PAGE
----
DARKNESS VISIBLE

A MEMOIR OF MADNESS

Styron tells of his descent into clinical depression, later hospitalization, and recovery. Much of this slim (96-page) work appeared last year in Vanity Fair magazine. In 1984, Styron's 30 years of alcohol and more recent excessive tranquilizer intake (Halcion) combined to make alcohol poisonous to his system and deprived him totally of his friendly balm, the alcohol that he says allowed him to open up his works as a clear mind never could (he adds that he never wrote while drinking). Shortly thereafter, he went into depression, which he thinks may or may not have been tied in with going cold turkey off booze. He puts forth various genetic hints (his father had "battled the gorgon for much of his lifetime") and suggests buried childhood events to explain the origins of his illness. His depression would sweep over him late in the day, just at the time of the afternoon nap he could no longer achieve and apparently just before the hour of the first drink that he could no longer have. The depths of his depression carried him far beyond alcohol withdrawal and pill poisoning, Styron says. In general, the tour of the depression he renders is gripping, though simply as writing it could have done with more intense immediacy and searing detail. It's best when dramatizing a deepening stage in the illness, and it comes to a high point when Styron decides to kill himself and throws his private diary into the garbage. By then we are convinced that his illness is as he says, "so overwhelming as to be quite beyond expression." Only various lines from Dante, he thinks, come near to showing his experience. He admires his wile Rose for standing by him at his most obliterated, and we get a sense of uplift when his hospitalization and new drug begin to take hold. His scathing review of antidepressants seems just. Each victim of depression is unique, and we feel that Styron has shown us—in large strokes without getting as razor-edged as Robert Lowell—as much of his black pit as he can bear to show.

Pub Date: Sept. 4, 1990

ISBN: 0679643524

Page Count: 84

Publisher: Random House

Review Posted Online: Oct. 5, 2011

Kirkus Reviews Issue: Aug. 15, 1990

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If the authors are serious, this is a silly, distasteful book. If they are not, it’s a brilliant satire.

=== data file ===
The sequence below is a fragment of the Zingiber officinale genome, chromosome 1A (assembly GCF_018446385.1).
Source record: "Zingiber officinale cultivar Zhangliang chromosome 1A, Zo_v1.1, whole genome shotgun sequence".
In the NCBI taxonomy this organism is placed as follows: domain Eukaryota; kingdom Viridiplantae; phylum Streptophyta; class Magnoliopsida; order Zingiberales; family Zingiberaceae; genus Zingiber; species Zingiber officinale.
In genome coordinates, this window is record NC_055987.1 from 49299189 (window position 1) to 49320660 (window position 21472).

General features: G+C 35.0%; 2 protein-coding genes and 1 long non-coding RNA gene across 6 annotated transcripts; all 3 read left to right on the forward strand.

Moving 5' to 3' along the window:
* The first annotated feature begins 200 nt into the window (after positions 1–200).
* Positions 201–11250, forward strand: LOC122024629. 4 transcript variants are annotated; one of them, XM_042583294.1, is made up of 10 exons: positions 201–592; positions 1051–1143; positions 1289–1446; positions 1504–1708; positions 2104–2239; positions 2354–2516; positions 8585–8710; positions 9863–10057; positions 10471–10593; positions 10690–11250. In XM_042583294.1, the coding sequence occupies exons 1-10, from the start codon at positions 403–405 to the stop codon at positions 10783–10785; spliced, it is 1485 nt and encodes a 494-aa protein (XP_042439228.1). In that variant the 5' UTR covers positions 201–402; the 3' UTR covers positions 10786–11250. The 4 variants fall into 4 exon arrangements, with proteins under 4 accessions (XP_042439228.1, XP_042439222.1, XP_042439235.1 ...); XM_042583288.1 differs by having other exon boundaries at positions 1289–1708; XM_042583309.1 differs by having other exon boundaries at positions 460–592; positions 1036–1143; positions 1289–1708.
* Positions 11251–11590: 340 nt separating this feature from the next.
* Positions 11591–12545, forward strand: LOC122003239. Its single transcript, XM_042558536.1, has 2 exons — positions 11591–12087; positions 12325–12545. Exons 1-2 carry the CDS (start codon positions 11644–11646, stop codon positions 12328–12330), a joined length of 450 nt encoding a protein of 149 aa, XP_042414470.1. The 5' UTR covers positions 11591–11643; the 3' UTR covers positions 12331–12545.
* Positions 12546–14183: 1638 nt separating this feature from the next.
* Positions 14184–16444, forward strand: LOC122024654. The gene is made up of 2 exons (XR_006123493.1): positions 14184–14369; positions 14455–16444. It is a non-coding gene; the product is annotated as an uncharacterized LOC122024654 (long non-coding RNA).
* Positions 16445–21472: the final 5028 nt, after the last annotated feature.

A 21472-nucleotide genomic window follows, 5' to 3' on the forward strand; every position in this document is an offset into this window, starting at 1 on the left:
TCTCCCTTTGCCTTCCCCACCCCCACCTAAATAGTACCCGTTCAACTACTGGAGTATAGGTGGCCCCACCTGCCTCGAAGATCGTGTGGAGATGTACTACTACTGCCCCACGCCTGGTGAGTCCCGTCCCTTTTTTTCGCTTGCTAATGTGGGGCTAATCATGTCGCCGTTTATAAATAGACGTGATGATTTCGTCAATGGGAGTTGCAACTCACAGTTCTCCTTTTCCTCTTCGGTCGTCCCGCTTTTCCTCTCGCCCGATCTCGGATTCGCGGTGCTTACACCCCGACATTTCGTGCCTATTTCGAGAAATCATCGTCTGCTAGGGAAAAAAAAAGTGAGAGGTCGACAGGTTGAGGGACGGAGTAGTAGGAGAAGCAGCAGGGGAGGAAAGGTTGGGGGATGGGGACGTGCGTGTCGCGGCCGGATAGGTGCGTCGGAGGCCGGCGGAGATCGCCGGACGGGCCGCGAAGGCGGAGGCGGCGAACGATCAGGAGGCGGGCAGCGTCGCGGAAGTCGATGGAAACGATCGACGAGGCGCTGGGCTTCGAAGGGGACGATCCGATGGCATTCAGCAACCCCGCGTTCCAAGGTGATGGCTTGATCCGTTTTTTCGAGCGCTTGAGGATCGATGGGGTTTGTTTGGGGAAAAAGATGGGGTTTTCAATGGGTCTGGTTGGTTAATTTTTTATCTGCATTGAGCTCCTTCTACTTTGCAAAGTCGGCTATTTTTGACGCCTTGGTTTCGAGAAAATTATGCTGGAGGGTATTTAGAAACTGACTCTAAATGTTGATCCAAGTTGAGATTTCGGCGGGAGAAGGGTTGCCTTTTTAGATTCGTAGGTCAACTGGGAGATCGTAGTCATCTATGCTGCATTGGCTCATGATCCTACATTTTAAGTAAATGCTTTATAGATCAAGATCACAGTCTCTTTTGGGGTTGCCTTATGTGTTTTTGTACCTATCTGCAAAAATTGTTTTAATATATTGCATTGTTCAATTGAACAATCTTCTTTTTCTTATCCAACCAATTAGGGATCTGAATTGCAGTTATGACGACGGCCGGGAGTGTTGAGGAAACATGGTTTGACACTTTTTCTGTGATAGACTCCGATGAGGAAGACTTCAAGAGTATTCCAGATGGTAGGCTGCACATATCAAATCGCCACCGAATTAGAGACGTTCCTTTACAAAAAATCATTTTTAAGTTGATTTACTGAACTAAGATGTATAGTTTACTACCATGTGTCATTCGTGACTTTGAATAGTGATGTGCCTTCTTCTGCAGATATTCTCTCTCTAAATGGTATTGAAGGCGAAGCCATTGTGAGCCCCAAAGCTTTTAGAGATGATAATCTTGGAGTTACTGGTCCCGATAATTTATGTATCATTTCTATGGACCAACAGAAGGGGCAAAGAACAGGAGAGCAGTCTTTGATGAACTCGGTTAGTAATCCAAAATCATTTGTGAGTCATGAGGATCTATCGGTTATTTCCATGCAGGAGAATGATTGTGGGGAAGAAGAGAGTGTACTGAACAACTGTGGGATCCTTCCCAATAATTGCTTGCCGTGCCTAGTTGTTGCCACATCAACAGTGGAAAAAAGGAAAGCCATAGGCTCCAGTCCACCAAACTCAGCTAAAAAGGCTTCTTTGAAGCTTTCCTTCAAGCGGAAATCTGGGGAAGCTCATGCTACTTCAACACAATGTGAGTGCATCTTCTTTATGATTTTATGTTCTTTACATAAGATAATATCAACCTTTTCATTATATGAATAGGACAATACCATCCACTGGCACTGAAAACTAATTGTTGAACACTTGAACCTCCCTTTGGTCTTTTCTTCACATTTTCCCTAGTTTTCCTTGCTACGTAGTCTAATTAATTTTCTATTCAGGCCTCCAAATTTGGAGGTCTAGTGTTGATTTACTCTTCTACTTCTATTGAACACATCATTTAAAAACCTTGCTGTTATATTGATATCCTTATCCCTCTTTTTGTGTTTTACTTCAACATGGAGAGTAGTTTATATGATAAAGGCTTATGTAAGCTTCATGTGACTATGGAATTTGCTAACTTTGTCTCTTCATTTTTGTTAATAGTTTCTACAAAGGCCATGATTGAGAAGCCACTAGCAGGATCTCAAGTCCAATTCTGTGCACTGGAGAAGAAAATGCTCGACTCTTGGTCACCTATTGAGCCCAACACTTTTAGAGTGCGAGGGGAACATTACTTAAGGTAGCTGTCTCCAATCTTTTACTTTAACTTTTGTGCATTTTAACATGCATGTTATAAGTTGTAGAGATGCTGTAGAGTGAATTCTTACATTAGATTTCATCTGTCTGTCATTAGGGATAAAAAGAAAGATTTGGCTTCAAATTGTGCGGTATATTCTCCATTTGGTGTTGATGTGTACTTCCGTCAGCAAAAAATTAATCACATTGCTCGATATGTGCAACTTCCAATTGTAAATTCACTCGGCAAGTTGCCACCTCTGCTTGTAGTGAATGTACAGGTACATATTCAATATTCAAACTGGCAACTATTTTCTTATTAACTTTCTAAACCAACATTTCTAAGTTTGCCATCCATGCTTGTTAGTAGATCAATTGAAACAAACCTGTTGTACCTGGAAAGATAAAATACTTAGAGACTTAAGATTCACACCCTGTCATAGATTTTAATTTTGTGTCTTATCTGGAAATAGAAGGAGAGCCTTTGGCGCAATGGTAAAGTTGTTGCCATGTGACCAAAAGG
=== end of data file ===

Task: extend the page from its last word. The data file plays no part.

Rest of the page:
THE 48 LAWS OF POWER

The authors have created a sort of anti-Book of Virtues in this encyclopedic compendium of the ways and means of power.

Everyone wants power and everyone is in a constant duplicitous game to gain more power at the expense of others, according to Greene, a screenwriter and former editor at Esquire (Elffers, a book packager, designed the volume, with its attractive marginalia). We live today as courtiers once did in royal courts: we must appear civil while attempting to crush all those around us. This power game can be played well or poorly, and in these 48 laws culled from the history and wisdom of the world’s greatest power players are the rules that must be followed to win. These laws boil down to being as ruthless, selfish, manipulative, and deceitful as possible. Each law, however, gets its own chapter: “Conceal Your Intentions,” “Always Say Less Than Necessary,” “Pose as a Friend, Work as a Spy,” and so on. Each chapter is conveniently broken down into sections on what happened to those who transgressed or observed the particular law, the key elements in this law, and ways to defensively reverse this law when it’s used against you. Quotations in the margins amplify the lesson being taught. While compelling in the way an auto accident might be, the book is simply nonsense. Rules often contradict each other. We are told, for instance, to “be conspicuous at all cost,” then told to “behave like others.” More seriously, Greene never really defines “power,” and he merely asserts, rather than offers evidence for, the Hobbesian world of all against all in which he insists we live. The world may be like this at times, but often it isn’t. To ask why this is so would be a far more useful project.

If the authors are serious, this is a silly, distasteful book. If they are not, it’s a brilliant satire.

Pub Date: Sept. 1, 1998

ISBN: 0-670-88146-5

Page Count: 430

Publisher: Viking

Review Posted Online: May 20, 2010

Kirkus Reviews Issue: July 15, 1998

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The author's youthfulness helps to assure the inevitable comparison with the Anne Frank diary although over and above the...

NIGHT

Elie Wiesel spent his early years in a small Transylvanian town as one of four children. 

He was the only one of the family to survive what Francois Maurois, in his introduction, calls the "human holocaust" of the persecution of the Jews, which began with the restrictions, the singularization of the yellow star, the enclosure within the ghetto, and went on to the mass deportations to the ovens of Auschwitz and Buchenwald. There are unforgettable and horrifying scenes here in this spare and sombre memoir of this experience of the hanging of a child, of his first farewell with his father who leaves him an inheritance of a knife and a spoon, and of his last goodbye at Buchenwald his father's corpse is already cold let alone the long months of survival under unconscionable conditions. 

The author's youthfulness helps to assure the inevitable comparison with the Anne Frank diary although over and above the sphere of suffering shared, and in this case extended to the death march itself, there is no spiritual or emotional legacy here to offset any reader reluctance.

Pub Date: Jan. 16, 2006

ISBN: 0374500010

Page Count: 120

Publisher: Hill & Wang

Review Posted Online: Oct. 7, 2011

Kirkus Reviews Issue: Jan. 15, 2006

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